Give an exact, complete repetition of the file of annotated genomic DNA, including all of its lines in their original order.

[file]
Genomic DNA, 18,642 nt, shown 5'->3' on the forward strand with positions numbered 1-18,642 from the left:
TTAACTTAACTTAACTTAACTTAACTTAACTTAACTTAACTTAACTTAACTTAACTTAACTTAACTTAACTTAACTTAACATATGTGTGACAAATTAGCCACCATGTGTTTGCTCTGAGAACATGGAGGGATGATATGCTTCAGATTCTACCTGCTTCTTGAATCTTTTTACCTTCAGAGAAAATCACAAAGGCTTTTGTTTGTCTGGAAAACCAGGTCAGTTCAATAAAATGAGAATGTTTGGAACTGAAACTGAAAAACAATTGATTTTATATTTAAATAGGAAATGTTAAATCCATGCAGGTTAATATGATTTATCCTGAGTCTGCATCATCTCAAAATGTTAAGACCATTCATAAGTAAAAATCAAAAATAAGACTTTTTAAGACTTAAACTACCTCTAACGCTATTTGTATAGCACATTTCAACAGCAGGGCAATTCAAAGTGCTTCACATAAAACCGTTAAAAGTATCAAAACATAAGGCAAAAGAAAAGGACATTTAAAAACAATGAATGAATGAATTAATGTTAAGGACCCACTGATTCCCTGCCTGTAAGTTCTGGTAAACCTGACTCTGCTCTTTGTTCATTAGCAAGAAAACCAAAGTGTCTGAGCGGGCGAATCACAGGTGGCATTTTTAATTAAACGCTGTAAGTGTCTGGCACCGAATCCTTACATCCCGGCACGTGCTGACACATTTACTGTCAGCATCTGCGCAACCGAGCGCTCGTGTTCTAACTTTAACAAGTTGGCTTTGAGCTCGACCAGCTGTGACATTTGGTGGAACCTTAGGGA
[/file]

Genomic DNA, 18,642 nt, shown 5'->3' on the forward strand with positions numbered 1-18,642 from the left:
TTAACTTAACTTAACTTAACTTAACTTAACTTAACTTAACTTAACTTAACTTAACTTAACTTAACTTAACTTAACTTAACATATGTGTGACAAATTAGCCACCATGTGTTTGCTCTGAGAACATGGAGGGATGATATGCTTCAGATTCTACCTGCTTCTTGAATCTTTTTACCTTCAGAGAAAATCACAAAGGCTTTTGTTTGTCTGGAAAACCAGGTCAGTTCAATAAAATGAGAATGTTTGGAACTGAAACTGAAAAACAATTGATTTTATATTTAAATAGGAAATGTTAAATCCATGCAGGTTAATATGATTTATCCTGAGTCTGCATCATCTCAAAATGTTAAGACCATTCATAAGTAAAAATCAAAAATAAGACTTTTTAAGACTTAAACTACCTCTAACGCTATTTGTATAGCACATTTCAACAGCAGGGCAATTCAAAGTGCTTCACATAAAACCGTTAAAAGTATCAAAACATAAGGCAAAAGAAAAGGACATTTAAAAACAATGAATGAATGAATTAATGTTAAGGACCCACTGATTCCCTGCCTGTAAGTTCTGGTAAACCTGACTCTGCTCTTTGTTCATTAGCAAGAAAACCAAAGTGTCTGAGCGGGCGAATCACAGGTGGCATTTTTAATTAAACGCTGTAAGTGTCTGGCACCGAATCCTTACATCCCGGCACGTGCTGACACATTTACTGTCAGCATCTGCGCAACCGAGCGCTCGTGTTCTAACTTTAACAAGTTGGCTTTGAGCTCGACCAGCTGTGACATTTGGTGGAACCTTAGGGA